Tackling the Exposure Problem in DeFi With Cono Finance
BeinCrypto spoke to Luis Schliesske from Gelato and Marc Zeller from AAVE about their joint project, Cono Finance. They discuss how it helps protect user debt positions and how automation brings a better user experience to DeFi.
Decentralized Finance (DeFi) isn’t always the safest bet for those participating in it. One area that is specifically risky is unprotected debt positions. This exposure can result in heavy losses due to sudden liquidations.
In addition to being a problem for those already invovled, it also discourages those wary of entering the space. As a result, it is a key hindrance to broader adoption.
After being on a panel together in April 2021, Schliesske and Zeller began discussing this issue and the missing protection for users on Polygon, specifically.
“I think it’s still quite amazing how many users nowadays are completely unprotected. They’re just open in all positions, and they’re like, okay, let’s hope we don’t have a crash. But everyone is degening, so everybody is still not super safe in that position. They’re trying to get as much out of it as possible,” says Schliesske.
As a result of their discussion about this risk, Cono Finance was created. The platform went live on Ethereum mainnet today, October 19, and protects users’ AAVE debt positions.
Juggling security, automation and users
Zeller explains that Cono Finance is the best of both worlds for users. It gives them the benefits of DeFi with security from abrupt liquidations.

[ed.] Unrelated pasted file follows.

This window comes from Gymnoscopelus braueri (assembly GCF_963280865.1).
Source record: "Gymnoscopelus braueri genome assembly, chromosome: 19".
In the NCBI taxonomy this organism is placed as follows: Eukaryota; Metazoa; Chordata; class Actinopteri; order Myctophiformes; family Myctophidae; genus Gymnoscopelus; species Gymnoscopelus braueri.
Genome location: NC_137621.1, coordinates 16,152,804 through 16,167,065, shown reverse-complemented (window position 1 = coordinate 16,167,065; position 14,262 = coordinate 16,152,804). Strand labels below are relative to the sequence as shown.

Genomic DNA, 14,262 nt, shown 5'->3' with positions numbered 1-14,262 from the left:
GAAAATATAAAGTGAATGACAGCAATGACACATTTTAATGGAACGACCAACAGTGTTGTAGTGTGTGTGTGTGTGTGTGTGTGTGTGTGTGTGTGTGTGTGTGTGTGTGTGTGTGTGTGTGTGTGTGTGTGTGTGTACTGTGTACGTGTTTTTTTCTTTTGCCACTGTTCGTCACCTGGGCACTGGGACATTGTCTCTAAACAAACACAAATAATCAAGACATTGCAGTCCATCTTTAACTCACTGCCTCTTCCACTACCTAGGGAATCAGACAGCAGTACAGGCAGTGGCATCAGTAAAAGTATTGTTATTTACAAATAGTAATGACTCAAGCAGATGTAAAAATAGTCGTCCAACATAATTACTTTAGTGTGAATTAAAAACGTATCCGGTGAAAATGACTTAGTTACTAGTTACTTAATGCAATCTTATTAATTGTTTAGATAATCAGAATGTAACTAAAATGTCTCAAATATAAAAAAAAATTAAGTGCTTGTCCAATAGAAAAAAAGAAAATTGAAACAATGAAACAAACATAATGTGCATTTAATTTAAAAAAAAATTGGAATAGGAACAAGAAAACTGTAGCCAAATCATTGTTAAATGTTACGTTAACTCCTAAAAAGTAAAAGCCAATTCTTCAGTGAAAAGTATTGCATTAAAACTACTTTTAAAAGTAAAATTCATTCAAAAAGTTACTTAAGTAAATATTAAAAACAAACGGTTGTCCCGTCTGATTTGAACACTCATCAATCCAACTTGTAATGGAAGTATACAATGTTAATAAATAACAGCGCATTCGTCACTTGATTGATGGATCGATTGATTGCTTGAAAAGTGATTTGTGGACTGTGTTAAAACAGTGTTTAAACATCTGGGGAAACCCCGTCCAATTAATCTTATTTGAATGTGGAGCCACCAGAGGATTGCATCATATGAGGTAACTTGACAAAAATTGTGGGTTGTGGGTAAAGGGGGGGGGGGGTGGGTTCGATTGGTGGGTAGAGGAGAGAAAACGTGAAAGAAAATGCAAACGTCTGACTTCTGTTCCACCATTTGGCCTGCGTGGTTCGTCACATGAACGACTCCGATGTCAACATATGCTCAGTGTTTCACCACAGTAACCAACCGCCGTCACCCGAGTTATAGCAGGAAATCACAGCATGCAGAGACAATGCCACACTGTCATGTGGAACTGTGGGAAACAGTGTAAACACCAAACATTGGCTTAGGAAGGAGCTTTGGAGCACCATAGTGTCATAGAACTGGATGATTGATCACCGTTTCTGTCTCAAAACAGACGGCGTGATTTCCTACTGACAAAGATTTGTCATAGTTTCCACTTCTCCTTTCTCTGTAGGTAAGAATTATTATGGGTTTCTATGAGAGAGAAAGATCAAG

“It’s important to take a step back and say that in decentralised finance the cons to the overall security and the really big liability of protocols is the over-collateralization of positions because there’s always more collateral than the value of the debt,” says Zeller.
“Usually, that process goes into what we call the liquidation process. So basically anybody in the world, when the condition is met, can buy back the collateral and pay back the debt on behalf of the borrowers at a lower price than the market rate, and that’s why DeFi is resilient,” he says.
This is what makes up security for the protocol. “It is something that is needed, but is not something that is mandatory,” says Zeller.
“The whole point of Cono Finance and this kind of automation tool is that when the conditions are met, the user can basically self liquidate his position and save a lot of money, in terms of the liquidation penalty on the normal process, and the protocol is still safe,” he says.
“So it’s basically the best of both worlds because the protocol is still secure and the user gets the best possible deal, given the market conditions. So it’s really important and I think it’s like an art in decentralised maintenance because you keep the security and the reliability, which is important for everyone, but you give the best possible deal to the end-users.”
“AAVE without liquidations”
In support of this statement, Luis sees it as a “hack” for AAVE.
“I think it’s really like a hack in the sense that like we branded as AAVE without liquidations. AAVE has so many amazing features, the only thing you don’t like is the fear of being liquidated or even worse, actually being liquidated right. So in a nutshell Cono is AAVE without liquidations.”
This kind of protection is a first for Polygon, upon which AAVE sits. However, there are other similar projects for other blockchains, like DeFiSaver.
Schliesske explains that a big focus of Cono Finance is building this solution for developers. This means it is reusable for any UI, not just dedicated to one specific protocol like AAVE.